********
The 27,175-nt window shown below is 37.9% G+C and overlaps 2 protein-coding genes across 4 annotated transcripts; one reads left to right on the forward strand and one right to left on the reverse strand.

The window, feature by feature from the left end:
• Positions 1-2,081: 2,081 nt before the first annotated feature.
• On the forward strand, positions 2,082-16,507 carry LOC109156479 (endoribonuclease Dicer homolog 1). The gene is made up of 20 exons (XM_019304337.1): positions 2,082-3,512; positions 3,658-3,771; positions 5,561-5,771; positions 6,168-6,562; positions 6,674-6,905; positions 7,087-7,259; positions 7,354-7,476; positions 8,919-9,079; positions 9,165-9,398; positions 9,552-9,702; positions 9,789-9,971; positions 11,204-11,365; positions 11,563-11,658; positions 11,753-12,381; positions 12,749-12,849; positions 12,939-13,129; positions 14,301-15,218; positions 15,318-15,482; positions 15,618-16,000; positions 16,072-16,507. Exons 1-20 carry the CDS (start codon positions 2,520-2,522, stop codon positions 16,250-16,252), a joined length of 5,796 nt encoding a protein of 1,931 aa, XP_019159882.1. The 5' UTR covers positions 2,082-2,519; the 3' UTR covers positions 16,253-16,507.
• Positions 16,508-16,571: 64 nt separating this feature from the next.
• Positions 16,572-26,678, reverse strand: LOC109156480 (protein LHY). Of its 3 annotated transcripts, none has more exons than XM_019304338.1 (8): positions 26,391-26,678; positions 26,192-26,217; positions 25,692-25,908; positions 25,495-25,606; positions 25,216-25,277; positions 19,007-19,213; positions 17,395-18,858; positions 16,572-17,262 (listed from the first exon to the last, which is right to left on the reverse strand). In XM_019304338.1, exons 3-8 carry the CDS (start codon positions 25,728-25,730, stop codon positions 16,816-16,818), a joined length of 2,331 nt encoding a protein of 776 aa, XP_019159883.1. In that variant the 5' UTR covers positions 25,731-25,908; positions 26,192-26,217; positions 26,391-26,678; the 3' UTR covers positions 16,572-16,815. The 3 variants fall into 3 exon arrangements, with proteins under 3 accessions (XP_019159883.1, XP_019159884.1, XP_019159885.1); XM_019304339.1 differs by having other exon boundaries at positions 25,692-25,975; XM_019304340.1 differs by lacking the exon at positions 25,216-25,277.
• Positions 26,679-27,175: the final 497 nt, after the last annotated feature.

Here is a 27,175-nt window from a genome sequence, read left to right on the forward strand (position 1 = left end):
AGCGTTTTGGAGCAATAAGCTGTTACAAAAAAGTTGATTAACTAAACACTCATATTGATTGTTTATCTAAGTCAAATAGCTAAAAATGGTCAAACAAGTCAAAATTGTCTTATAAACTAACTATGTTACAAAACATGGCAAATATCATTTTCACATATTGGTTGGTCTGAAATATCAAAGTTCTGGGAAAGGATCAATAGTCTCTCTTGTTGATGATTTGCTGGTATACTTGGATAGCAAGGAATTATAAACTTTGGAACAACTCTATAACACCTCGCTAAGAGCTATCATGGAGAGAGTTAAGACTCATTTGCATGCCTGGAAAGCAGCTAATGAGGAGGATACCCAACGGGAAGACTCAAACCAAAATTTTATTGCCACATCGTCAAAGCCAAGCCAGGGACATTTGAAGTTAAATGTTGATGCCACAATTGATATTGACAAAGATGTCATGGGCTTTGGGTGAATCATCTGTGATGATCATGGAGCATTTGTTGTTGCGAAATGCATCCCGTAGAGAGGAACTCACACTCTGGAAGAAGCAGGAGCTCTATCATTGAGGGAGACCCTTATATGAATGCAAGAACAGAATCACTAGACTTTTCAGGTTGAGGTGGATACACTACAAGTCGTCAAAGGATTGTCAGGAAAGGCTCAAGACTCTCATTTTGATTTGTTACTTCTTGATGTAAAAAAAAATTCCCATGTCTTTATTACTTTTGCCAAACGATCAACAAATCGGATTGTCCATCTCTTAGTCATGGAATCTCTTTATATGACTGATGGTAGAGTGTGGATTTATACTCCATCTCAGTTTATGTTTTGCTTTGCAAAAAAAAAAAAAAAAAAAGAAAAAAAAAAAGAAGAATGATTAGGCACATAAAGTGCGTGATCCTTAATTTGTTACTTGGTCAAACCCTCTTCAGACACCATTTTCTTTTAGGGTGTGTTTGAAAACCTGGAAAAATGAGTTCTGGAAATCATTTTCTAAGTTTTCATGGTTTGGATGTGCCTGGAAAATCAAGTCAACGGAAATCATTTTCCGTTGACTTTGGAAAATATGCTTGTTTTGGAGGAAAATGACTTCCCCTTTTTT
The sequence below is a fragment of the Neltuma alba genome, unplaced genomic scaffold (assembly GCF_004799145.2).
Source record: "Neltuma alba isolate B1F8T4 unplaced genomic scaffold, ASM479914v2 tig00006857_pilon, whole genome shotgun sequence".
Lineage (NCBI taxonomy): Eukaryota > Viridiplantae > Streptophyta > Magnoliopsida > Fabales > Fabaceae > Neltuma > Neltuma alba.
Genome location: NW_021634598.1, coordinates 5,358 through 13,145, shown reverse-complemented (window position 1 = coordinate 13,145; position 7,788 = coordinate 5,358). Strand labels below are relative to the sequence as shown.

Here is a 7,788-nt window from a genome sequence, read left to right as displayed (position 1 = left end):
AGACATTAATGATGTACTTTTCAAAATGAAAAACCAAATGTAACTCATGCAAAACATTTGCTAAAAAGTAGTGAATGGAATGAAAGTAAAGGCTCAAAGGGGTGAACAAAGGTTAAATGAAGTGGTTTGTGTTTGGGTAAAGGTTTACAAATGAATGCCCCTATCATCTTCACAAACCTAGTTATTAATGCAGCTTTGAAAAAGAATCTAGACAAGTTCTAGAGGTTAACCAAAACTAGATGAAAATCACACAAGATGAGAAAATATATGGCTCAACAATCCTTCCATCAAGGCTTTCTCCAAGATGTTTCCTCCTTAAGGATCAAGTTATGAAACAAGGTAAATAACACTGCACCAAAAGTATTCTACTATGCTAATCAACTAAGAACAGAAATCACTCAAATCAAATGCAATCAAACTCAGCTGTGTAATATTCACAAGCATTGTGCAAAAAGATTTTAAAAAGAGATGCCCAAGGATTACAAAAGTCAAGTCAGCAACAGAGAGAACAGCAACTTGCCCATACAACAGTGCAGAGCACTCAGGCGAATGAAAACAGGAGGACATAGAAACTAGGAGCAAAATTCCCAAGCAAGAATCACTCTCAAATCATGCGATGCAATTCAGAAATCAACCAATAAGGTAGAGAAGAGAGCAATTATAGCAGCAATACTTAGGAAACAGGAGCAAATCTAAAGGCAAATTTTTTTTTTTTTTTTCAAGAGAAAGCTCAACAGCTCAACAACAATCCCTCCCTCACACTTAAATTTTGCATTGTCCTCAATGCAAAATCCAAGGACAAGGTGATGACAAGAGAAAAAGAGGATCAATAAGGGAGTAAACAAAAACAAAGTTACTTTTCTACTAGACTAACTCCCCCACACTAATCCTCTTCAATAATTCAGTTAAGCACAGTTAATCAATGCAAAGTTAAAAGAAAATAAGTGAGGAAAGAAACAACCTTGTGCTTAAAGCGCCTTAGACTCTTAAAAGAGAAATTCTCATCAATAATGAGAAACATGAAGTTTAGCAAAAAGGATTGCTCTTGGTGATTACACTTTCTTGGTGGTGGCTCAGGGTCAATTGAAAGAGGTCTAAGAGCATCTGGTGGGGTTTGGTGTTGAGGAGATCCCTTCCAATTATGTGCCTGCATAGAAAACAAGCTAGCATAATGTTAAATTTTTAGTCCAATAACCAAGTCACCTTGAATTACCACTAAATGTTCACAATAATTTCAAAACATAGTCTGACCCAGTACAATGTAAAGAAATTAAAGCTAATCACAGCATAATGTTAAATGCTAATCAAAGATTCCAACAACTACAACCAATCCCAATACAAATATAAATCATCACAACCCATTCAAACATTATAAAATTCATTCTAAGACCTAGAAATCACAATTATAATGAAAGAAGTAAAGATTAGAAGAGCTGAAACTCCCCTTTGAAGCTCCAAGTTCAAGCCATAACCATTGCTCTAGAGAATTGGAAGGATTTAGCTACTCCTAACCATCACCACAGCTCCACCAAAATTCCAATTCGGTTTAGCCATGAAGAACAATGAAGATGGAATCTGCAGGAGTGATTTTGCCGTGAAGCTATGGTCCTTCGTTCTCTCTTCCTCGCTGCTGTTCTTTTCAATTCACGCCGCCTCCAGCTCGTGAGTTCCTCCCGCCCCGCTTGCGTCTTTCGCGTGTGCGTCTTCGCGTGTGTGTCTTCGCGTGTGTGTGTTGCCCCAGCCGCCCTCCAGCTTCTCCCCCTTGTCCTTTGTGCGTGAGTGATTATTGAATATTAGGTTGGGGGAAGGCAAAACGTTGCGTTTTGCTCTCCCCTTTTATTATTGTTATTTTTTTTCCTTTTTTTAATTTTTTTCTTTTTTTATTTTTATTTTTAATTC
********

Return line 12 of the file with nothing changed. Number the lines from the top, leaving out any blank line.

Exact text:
Lineage (NCBI taxonomy): Eukaryota > Viridiplantae > Streptophyta > Magnoliopsida > Fabales > Fabaceae > Neltuma > Neltuma alba.